This winter and spring I’ve definitely been a 10-minute-now-and-again gardener. When I came back most recently, my old gardener self cast a critical eye and lamented, yeow – how do I cope with this?
The next morning I headed into town, and stopped to chat with our beloved house sitter. She spoke of her garden in terms of what she likes in my garden – the wattle fence around the bride’s garden, the water dishes for the birds, the plants uneaten by deer (or eaten low down and blossoming above like ribes and elderberry).
I came home feeling better, shoving the critic aside.
Later, while working at my desk I heard eagles overhead and stepped outside on the tiny upstairs balcony – prepared to shiver, then realized I was warm – the sun strong. A crow landed on the bird dish it uses for soaking body parts and white bread. It flew off and disappeared behind the Buffalo – a nest over there?
I could hardly see Frances in the garden below. She’d forsaken her warm spots in the sun – bench and pavers – and nestled in the long grass next to the big stones. That grass needs trimming, but is perfect for her purposes.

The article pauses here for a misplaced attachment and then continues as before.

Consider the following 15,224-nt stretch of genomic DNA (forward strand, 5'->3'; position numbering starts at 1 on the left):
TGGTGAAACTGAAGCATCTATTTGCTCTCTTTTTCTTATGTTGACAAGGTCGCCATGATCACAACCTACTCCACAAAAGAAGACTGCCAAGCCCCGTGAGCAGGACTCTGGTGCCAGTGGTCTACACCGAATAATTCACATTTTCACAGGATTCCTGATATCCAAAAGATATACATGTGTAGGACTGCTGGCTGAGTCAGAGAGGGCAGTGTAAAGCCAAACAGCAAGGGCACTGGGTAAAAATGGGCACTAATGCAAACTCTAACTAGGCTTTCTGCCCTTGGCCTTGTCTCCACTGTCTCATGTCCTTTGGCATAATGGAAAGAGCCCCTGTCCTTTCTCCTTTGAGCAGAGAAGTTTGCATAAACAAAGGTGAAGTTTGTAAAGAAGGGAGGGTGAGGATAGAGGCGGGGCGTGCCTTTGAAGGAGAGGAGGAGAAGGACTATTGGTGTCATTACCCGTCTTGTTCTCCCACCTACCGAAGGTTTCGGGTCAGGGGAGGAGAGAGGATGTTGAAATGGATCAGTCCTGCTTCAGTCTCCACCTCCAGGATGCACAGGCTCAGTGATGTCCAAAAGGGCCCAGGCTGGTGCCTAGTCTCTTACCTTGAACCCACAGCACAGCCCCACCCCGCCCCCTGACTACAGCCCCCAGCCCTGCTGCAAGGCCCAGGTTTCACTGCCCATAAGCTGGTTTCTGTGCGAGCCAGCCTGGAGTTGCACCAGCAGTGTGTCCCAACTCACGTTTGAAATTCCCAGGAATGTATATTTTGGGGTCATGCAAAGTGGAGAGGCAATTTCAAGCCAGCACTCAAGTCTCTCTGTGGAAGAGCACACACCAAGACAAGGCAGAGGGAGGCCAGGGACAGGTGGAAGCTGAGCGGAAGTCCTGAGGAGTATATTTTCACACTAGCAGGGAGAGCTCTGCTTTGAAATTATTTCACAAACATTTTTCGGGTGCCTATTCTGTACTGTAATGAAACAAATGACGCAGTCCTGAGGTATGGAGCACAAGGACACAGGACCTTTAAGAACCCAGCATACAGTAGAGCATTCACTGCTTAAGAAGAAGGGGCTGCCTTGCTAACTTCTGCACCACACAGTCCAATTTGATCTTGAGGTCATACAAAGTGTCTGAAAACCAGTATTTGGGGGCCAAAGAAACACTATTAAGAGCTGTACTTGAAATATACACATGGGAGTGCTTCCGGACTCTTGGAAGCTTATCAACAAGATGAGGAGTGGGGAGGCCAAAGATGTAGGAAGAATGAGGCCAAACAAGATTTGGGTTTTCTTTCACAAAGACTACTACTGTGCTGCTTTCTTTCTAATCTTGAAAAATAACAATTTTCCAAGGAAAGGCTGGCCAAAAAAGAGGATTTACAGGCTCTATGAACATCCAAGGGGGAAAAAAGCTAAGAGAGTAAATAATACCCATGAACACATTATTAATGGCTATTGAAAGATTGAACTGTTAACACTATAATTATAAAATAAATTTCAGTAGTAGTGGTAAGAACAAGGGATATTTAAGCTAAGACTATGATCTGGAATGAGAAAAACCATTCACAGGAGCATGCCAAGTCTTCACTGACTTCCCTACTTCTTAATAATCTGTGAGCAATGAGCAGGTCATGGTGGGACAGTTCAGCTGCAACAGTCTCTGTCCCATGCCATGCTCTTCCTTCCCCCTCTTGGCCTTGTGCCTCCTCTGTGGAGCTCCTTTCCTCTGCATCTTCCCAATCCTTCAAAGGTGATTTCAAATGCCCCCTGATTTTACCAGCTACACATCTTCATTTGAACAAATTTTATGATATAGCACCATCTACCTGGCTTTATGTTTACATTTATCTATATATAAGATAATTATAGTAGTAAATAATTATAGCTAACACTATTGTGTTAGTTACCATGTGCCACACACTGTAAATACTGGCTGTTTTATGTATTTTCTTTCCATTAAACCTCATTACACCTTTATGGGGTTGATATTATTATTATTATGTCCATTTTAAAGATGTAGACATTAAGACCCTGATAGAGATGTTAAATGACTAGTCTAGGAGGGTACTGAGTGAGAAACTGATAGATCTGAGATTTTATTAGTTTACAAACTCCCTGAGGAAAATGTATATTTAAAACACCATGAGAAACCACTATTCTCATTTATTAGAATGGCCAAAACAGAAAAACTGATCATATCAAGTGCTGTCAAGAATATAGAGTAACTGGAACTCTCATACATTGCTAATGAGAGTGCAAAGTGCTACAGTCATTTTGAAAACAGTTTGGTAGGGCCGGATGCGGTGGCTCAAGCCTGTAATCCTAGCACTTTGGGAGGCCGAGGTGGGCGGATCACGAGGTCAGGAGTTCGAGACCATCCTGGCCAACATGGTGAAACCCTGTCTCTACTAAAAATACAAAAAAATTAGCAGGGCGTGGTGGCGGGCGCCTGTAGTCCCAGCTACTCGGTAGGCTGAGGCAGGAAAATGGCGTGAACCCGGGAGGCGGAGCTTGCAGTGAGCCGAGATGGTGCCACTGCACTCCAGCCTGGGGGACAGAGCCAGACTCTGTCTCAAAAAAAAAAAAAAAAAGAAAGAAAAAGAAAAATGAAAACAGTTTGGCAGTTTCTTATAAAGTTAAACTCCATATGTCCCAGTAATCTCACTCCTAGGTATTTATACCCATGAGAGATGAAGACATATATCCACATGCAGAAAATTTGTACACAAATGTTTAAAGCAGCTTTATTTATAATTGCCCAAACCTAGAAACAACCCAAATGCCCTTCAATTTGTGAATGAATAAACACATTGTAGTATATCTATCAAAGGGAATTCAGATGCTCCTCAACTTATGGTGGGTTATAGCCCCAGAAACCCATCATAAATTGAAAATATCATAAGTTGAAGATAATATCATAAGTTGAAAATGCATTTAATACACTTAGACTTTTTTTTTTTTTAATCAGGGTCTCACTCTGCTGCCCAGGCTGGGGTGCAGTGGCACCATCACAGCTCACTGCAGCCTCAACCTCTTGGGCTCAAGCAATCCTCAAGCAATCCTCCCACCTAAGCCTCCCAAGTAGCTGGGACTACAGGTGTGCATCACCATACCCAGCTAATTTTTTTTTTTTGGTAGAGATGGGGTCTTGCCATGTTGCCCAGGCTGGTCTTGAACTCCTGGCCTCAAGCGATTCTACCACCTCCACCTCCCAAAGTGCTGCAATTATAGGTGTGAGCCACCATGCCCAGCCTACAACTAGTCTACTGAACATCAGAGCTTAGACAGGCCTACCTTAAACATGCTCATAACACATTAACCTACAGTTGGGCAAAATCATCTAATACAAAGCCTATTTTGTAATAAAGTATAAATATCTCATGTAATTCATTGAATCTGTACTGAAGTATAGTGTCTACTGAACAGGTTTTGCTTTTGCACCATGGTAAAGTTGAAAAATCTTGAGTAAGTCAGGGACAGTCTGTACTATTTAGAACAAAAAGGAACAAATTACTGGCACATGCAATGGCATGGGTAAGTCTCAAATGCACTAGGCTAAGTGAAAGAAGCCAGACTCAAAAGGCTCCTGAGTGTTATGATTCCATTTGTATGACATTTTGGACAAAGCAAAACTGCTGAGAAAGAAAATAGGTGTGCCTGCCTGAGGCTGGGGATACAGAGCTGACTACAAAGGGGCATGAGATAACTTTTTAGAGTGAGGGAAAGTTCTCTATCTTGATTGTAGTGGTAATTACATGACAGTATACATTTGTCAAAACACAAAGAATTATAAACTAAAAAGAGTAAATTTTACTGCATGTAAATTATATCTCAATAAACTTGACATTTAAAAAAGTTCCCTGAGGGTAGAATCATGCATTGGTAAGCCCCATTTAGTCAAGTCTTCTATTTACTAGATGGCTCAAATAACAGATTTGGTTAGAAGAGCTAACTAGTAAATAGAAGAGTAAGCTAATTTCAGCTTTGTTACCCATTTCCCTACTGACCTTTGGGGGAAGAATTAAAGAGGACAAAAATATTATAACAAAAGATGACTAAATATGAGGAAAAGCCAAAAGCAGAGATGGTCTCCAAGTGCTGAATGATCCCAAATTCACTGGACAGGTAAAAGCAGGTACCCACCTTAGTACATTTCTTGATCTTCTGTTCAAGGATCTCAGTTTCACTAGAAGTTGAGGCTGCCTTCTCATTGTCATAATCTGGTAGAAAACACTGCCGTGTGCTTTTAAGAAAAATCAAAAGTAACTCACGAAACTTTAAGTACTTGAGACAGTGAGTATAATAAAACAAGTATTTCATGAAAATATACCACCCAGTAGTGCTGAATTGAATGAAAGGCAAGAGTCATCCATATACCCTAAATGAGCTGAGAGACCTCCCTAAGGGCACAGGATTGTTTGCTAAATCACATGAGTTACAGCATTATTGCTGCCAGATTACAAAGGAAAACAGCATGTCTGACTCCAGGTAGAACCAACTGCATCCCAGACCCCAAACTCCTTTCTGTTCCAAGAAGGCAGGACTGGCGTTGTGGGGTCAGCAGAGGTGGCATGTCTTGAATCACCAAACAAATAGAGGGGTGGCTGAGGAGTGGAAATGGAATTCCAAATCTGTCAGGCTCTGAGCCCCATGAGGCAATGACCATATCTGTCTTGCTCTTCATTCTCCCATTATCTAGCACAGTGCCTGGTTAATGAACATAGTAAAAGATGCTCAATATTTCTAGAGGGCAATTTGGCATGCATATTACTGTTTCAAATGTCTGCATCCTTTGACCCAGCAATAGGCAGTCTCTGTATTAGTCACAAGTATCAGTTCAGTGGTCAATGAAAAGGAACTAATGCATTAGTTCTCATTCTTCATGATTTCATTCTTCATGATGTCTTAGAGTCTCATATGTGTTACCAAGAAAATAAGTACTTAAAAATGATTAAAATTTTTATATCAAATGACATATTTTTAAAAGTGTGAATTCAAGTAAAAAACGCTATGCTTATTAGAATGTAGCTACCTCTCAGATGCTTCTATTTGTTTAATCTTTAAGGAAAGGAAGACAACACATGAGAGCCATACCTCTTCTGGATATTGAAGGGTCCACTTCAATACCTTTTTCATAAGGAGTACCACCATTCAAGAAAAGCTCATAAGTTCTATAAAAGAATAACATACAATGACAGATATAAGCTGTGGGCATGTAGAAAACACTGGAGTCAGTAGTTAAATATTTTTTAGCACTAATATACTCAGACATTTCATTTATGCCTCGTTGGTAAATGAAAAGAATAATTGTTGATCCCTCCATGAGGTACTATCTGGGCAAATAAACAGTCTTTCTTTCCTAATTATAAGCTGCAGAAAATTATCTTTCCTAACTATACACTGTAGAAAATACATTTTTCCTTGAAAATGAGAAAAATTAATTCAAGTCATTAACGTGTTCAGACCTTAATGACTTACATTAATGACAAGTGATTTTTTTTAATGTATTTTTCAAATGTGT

In spite of over-enthusiastic groundcovers (more than one serious gardener has looked askance at this garden), the foursquare garden retains its shape. Columnar apples in flower succeed the gone-by cherry blossoms. The plum lacks much bloom, it disliked April’s torrential rains, but the wet pleased the perennials – tralictrum and lilies stand tall. Tulips in containers are without petals, but dianthus, sedum, and the stalwart little rose rise to take over. By the last of the daffodils, the blues of rosemary and forget-me-not cheer, and without the critic on my shoulder, the garden pleases me.
What’s important to me now – and a privilege – is to have a garden – some surfaces not occupied by man made material – some green, some trees, some irregularity of foliage. And above all – a place to sit.
This is not an original or new thought – my friend who paints in the woods sent me a little broadside from a book exhibition with a quote by Cicero who lived 2,000 years ago: “If you have a garden and a library, you have everything you need.”
Maybe I’ve reached a garden plateau that suits me – grateful for past work but less demanding, more accepting of what’s here. I’m sure I will buy annuals for pots, and encourage a weekend of weed whacking the grass into control, but also take a book outside – and have everything I need!